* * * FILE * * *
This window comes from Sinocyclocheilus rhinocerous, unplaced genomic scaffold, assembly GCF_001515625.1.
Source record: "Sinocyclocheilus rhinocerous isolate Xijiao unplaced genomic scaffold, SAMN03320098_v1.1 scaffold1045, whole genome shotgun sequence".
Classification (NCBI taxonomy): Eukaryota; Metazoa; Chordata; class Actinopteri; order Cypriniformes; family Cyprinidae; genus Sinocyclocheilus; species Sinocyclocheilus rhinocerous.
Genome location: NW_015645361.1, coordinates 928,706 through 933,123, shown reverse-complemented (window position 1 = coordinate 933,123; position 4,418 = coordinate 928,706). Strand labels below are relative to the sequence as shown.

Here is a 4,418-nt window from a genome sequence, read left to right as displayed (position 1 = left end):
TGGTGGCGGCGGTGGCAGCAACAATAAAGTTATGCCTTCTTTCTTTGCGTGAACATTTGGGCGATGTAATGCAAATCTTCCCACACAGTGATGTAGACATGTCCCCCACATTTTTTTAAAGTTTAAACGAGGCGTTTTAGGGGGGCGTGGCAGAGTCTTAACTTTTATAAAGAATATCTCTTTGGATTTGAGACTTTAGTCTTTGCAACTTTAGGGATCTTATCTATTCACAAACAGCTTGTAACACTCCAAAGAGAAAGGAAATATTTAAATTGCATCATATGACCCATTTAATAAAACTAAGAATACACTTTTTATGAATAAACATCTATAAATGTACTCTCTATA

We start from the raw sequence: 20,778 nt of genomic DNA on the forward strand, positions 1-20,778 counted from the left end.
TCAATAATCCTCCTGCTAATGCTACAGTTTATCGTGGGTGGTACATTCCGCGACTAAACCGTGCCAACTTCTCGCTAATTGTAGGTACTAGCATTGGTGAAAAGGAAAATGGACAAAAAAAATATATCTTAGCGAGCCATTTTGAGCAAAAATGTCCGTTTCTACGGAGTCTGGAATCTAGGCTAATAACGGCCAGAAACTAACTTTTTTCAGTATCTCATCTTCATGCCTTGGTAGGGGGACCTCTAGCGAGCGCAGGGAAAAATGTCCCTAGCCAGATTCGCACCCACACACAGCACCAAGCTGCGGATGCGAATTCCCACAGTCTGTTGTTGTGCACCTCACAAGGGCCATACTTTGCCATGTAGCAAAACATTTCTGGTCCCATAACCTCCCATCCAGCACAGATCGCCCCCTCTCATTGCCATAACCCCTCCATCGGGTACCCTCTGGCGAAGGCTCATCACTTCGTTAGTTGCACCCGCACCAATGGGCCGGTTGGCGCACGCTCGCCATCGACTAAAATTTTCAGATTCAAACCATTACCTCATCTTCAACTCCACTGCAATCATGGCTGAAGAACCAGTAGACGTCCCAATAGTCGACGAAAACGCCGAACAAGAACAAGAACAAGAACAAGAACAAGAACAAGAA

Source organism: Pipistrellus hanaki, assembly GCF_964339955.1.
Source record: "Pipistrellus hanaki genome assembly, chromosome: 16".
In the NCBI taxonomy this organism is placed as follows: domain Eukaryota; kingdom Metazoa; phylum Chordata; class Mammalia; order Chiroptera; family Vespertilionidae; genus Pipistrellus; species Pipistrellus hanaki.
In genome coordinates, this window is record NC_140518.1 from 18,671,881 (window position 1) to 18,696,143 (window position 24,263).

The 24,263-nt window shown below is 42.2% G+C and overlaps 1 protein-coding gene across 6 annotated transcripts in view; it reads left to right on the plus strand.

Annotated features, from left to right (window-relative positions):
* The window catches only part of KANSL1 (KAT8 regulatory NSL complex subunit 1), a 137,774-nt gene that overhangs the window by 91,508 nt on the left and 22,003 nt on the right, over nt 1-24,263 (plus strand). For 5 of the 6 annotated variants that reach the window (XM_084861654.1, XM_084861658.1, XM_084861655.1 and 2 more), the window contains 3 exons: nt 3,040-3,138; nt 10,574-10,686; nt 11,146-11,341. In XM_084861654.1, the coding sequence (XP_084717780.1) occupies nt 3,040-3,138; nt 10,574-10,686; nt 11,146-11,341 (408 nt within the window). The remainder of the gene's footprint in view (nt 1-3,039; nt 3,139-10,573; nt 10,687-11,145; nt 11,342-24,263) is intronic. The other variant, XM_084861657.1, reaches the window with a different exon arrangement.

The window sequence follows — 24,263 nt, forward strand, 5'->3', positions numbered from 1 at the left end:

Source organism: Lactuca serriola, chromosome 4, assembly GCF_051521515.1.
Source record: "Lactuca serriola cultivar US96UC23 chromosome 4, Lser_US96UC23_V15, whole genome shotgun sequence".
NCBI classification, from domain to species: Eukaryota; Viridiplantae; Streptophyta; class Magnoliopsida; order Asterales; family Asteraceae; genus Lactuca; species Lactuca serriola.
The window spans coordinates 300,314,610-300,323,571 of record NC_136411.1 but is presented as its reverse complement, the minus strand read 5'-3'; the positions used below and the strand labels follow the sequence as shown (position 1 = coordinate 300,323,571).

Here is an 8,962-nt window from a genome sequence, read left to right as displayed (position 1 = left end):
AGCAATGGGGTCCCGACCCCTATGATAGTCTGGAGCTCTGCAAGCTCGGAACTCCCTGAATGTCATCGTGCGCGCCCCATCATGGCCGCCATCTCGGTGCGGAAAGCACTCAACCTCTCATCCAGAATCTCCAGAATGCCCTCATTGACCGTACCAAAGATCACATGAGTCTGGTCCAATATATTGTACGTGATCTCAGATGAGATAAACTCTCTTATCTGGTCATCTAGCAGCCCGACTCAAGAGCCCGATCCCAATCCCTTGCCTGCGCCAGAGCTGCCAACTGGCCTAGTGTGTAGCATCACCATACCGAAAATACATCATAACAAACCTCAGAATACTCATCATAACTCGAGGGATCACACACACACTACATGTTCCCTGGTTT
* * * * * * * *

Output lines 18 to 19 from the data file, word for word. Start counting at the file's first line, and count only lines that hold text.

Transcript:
Source record: "Lactuca serriola cultivar US96UC23 chromosome 4, Lser_US96UC23_V15, whole genome shotgun sequence".
NCBI classification, from domain to species: Eukaryota; Viridiplantae; Streptophyta; class Magnoliopsida; order Asterales; family Asteraceae; genus Lactuca; species Lactuca serriola.